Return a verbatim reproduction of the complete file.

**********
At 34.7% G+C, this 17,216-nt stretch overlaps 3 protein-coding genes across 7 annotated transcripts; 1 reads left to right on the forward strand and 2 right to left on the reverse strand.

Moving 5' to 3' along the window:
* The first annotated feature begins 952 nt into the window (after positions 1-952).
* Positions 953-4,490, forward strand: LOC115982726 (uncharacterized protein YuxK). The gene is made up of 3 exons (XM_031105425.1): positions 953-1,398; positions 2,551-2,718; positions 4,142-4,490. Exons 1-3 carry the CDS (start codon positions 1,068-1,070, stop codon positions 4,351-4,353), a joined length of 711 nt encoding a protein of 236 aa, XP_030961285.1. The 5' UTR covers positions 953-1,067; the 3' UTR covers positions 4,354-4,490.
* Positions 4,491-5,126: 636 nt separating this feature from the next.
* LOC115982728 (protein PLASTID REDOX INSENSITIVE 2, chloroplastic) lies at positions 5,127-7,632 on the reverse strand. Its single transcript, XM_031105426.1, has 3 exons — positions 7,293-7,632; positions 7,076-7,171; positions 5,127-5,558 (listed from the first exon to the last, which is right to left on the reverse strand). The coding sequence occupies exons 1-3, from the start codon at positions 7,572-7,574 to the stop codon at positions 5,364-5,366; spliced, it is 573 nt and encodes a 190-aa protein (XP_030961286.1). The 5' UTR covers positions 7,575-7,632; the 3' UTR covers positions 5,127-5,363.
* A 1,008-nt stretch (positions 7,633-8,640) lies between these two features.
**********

At 34.7% G+C, this 17,216-nt stretch overlaps 3 protein-coding genes across 7 annotated transcripts; 1 reads left to right on the forward strand and 2 right to left on the reverse strand.

Moving 5' to 3' along the window:
* The first annotated feature begins 952 nt into the window (after positions 1-952).
* Positions 953-4,490, forward strand: LOC115982726 (uncharacterized protein YuxK). The gene is made up of 3 exons (XM_031105425.1): positions 953-1,398; positions 2,551-2,718; positions 4,142-4,490. Exons 1-3 carry the CDS (start codon positions 1,068-1,070, stop codon positions 4,351-4,353), a joined length of 711 nt encoding a protein of 236 aa, XP_030961285.1. The 5' UTR covers positions 953-1,067; the 3' UTR covers positions 4,354-4,490.
* Positions 4,491-5,126: 636 nt separating this feature from the next.
* LOC115982728 (protein PLASTID REDOX INSENSITIVE 2, chloroplastic) lies at positions 5,127-7,632 on the reverse strand. Its single transcript, XM_031105426.1, has 3 exons — positions 7,293-7,632; positions 7,076-7,171; positions 5,127-5,558 (listed from the first exon to the last, which is right to left on the reverse strand). The coding sequence occupies exons 1-3, from the start codon at positions 7,572-7,574 to the stop codon at positions 5,364-5,366; spliced, it is 573 nt and encodes a 190-aa protein (XP_030961286.1). The 5' UTR covers positions 7,575-7,632; the 3' UTR covers positions 5,127-5,363.
* A 1,008-nt stretch (positions 7,633-8,640) lies between these two features.